What is a Tap?
Test Access Ports or Taps are primarily used to optimize ITs ability to easily and passively monitor a network link. They are normally placed between any two network devices, including switches, routers, and firewalls to provide network and security personnel a connection for monitoring devices. Protocol analyzers, RMON probes and intrusion detection and prevention systems can now be easily connected to and removed from the network when needed. By using a Tap, you also eliminate the need to schedule downtime to run cabling directly to the monitoring device from network devices, thus saving time and eliminating possible cabling issues.
Any monitoring device connected to a Tap receives the same traffic as if it were in-line, including all errors. This is achieved as the Tap duplicates all traffic on the link and forwards this to the monitoring port/s. Taps do not introduce delay, or alter the content or structure of the data. They also fail open so that traffic continues to flow between network devices in the event a monitoring device is removed or power to the device is lost.
Taps VS Span Ports
In contrast, the use of Span ports to monitor the network requires an engineer to configure the switch or switches. Switches also introduce mechanisms on ingress ports to eliminate corrupt packets or packets that are below a minimum size. The problem with this is that the monitoring device normally captures data within the egress segment.
In addition, switches may drop layer 1 and select layer 2 errors depending on what has been deemed as high priority. On the other hand, a Tap passes all data on a link, capturing everything needed to properly troubleshoot common physical layer problems, including bad frames that can be caused by a faulty NIC.
Taps are designed to pass through full duplex traffic at line rate non-blocking speeds. In contrast, the software architecture of low-end switches may introduce delay while packets are copied to the Span ports. As well, data being aggregated from 10/100 Mb ports to a gigabit port may also introduce signal delay.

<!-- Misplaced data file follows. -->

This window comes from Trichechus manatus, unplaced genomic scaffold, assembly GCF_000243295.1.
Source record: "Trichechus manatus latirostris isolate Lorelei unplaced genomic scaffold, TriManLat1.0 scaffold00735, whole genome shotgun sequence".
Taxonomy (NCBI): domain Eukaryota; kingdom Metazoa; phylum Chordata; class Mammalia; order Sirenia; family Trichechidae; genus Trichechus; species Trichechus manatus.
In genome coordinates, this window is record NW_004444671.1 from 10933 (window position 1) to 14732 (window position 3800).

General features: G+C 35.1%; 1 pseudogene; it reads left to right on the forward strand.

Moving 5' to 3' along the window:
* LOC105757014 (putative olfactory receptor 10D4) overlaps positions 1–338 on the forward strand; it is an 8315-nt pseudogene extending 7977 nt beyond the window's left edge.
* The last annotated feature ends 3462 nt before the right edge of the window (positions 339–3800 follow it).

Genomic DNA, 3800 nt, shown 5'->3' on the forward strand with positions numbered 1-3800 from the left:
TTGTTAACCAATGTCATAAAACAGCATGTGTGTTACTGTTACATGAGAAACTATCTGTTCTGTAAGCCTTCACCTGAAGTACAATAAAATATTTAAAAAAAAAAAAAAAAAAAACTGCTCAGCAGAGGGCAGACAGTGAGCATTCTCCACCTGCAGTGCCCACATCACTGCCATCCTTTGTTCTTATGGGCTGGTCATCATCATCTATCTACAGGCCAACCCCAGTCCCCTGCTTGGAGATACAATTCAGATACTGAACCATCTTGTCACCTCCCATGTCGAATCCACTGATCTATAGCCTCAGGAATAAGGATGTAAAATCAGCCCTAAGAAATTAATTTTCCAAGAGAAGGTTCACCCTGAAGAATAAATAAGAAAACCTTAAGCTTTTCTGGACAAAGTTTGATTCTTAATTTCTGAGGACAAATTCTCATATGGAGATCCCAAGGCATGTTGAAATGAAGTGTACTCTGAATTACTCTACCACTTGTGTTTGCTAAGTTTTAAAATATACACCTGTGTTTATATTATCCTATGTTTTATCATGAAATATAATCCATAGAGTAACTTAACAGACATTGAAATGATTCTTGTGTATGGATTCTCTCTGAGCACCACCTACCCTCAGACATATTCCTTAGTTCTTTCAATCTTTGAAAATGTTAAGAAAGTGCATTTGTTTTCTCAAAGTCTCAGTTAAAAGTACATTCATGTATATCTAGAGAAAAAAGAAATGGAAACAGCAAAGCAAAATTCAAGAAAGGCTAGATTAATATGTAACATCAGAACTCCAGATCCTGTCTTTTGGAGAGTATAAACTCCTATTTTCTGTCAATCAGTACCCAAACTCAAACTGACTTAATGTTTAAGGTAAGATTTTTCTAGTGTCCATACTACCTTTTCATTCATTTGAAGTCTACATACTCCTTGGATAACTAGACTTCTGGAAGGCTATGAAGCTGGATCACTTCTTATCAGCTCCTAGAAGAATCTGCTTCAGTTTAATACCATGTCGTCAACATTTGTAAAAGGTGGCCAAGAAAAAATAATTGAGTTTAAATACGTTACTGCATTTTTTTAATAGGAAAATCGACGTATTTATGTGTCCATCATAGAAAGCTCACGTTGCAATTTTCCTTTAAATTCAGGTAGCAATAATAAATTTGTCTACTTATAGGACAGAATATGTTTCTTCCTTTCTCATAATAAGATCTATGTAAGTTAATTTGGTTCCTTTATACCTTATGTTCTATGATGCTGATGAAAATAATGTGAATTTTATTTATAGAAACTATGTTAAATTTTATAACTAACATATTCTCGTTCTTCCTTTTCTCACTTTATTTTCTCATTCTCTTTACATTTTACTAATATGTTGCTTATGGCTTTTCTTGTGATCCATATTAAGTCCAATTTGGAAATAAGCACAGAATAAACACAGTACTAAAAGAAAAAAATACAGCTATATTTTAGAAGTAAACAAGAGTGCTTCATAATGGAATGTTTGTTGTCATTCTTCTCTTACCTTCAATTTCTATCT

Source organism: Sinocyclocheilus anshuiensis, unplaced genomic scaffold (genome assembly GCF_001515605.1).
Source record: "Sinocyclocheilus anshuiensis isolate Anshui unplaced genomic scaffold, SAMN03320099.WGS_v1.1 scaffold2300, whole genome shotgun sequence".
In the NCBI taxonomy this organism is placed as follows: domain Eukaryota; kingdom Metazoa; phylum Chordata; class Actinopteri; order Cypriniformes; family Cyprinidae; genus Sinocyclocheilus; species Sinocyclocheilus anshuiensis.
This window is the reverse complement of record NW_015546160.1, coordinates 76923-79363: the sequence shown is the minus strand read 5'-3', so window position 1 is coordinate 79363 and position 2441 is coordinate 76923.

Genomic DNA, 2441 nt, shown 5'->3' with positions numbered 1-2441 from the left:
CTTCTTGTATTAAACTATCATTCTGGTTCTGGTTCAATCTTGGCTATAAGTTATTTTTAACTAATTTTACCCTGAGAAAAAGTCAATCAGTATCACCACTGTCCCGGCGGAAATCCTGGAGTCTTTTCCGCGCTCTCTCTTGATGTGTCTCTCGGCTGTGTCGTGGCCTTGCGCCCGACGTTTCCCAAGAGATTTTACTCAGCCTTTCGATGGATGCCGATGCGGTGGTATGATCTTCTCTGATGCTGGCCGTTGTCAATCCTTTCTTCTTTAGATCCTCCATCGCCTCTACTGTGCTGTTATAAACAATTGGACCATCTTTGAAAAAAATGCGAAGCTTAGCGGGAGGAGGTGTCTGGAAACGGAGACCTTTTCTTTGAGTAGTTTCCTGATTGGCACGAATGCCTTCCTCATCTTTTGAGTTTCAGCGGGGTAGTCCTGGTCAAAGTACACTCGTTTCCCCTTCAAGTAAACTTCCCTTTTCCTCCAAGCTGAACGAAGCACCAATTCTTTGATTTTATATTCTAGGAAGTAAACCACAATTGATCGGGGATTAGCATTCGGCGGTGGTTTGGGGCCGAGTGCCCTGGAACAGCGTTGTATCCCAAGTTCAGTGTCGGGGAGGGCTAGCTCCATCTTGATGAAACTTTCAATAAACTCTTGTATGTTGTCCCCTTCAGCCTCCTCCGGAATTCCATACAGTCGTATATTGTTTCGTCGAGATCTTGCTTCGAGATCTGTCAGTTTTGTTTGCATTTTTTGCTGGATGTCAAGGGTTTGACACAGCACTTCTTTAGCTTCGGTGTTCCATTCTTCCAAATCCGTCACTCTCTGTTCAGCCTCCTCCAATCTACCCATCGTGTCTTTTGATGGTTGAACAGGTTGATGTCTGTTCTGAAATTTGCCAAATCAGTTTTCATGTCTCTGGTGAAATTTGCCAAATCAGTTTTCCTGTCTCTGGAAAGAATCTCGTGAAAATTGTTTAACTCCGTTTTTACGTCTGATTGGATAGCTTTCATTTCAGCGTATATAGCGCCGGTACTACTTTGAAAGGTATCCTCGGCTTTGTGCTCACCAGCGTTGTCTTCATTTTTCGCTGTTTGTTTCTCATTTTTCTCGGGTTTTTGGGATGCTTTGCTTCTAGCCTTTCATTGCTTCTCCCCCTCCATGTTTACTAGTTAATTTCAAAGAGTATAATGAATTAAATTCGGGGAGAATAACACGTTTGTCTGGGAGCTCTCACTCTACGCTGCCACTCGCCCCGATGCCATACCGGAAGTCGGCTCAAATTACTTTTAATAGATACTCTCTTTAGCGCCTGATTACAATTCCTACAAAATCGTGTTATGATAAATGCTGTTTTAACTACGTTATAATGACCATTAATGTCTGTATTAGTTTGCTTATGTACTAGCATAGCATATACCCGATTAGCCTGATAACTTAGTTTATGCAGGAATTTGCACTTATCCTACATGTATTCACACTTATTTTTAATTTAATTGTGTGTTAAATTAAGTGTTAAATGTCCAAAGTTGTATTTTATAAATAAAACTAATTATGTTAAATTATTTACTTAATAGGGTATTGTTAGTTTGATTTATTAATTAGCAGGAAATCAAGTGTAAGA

Furthermore, accessing full-duplex traffic may also be constrained by using a Span port. For example, to capture the traffic from a 100 Mb link, a Span port would need 200 Mb of capacity. This simple oversight can cause problems, so a gigabit link is often required as a dedicated Span port.
It is also a common practice for network engineers to span VLANs across gigabit ports. In addition to the need for additional ports that may be available in one switch, it is often difficult to “combine” or match packets to a particular originating link. So while spanning a VLAN can be a great way to get an overall feel for network issues, pinpointing the source of actual problems may be difficult.
Some switches may have a problem processing normal network traffic depending on loads. Add the fact that the switch will also need to make decisions on what traffic to copy to a Span port and you may introduce performance issues for all traffic. Taps provide permanent and passive, zero delay alternatives.
Lastly, the use of Taps optimizes both network and personnel resources. Monitoring devices can be easily deployed when and where needed, and engineers do not need to re-cable a network link to monitor traffic or re-configure switches. The example in figure 1 illustrates a typical Tap deployment for one monitoring device. In contrast, a Tap that includes two monitoring ports eliminates the need for both the network and security teams to share the one Span port that may have been configured to capture traffic for monitoring devices. A regeneration Tap can simultaneously capture data from one link for four monitoring devices and aggregation Taps can simultaneously capture from multiple links to one monitoring device.
Thanks to Net Optics for the article.